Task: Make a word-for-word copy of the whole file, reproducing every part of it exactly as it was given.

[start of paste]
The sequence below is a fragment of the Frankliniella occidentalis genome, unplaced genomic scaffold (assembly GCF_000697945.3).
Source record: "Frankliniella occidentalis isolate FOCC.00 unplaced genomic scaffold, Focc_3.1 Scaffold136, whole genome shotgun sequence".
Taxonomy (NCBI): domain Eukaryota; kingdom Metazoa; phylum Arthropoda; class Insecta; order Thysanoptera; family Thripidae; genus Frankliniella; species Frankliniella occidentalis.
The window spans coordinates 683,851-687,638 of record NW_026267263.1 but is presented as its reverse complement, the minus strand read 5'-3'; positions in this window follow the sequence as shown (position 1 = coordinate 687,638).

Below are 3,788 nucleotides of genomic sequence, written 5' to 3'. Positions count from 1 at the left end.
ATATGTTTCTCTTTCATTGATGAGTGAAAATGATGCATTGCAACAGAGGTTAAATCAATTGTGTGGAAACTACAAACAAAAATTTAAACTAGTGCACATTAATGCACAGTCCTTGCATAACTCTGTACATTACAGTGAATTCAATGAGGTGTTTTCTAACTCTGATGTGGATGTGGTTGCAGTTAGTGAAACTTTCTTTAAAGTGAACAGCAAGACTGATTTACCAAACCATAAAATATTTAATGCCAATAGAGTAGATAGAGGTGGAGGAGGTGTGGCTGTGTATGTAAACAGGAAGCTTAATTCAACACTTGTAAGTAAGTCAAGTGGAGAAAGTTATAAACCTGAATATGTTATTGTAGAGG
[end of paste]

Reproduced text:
The sequence below is a fragment of the Frankliniella occidentalis genome, unplaced genomic scaffold (assembly GCF_000697945.3).
Source record: "Frankliniella occidentalis isolate FOCC.00 unplaced genomic scaffold, Focc_3.1 Scaffold136, whole genome shotgun sequence".
Taxonomy (NCBI): domain Eukaryota; kingdom Metazoa; phylum Arthropoda; class Insecta; order Thysanoptera; family Thripidae; genus Frankliniella; species Frankliniella occidentalis.
The window spans coordinates 683,851-687,638 of record NW_026267263.1 but is presented as its reverse complement, the minus strand read 5'-3'; positions in this window follow the sequence as shown (position 1 = coordinate 687,638).

Below are 3,788 nucleotides of genomic sequence, written 5' to 3'. Positions count from 1 at the left end.
ATATGTTTCTCTTTCATTGATGAGTGAAAATGATGCATTGCAACAGAGGTTAAATCAATTGTGTGGAAACTACAAACAAAAATTTAAACTAGTGCACATTAATGCACAGTCCTTGCATAACTCTGTACATTACAGTGAATTCAATGAGGTGTTTTCTAACTCTGATGTGGATGTGGTTGCAGTTAGTGAAACTTTCTTTAAAGTGAACAGCAAGACTGATTTACCAAACCATAAAATATTTAATGCCAATAGAGTAGATAGAGGTGGAGGAGGTGTGGCTGTGTATGTAAACAGGAAGCTTAATTCAACACTTGTAAGTAAGTCAAGTGGAGAAAGTTATAAACCTGAATATGTTATTGTAGAGG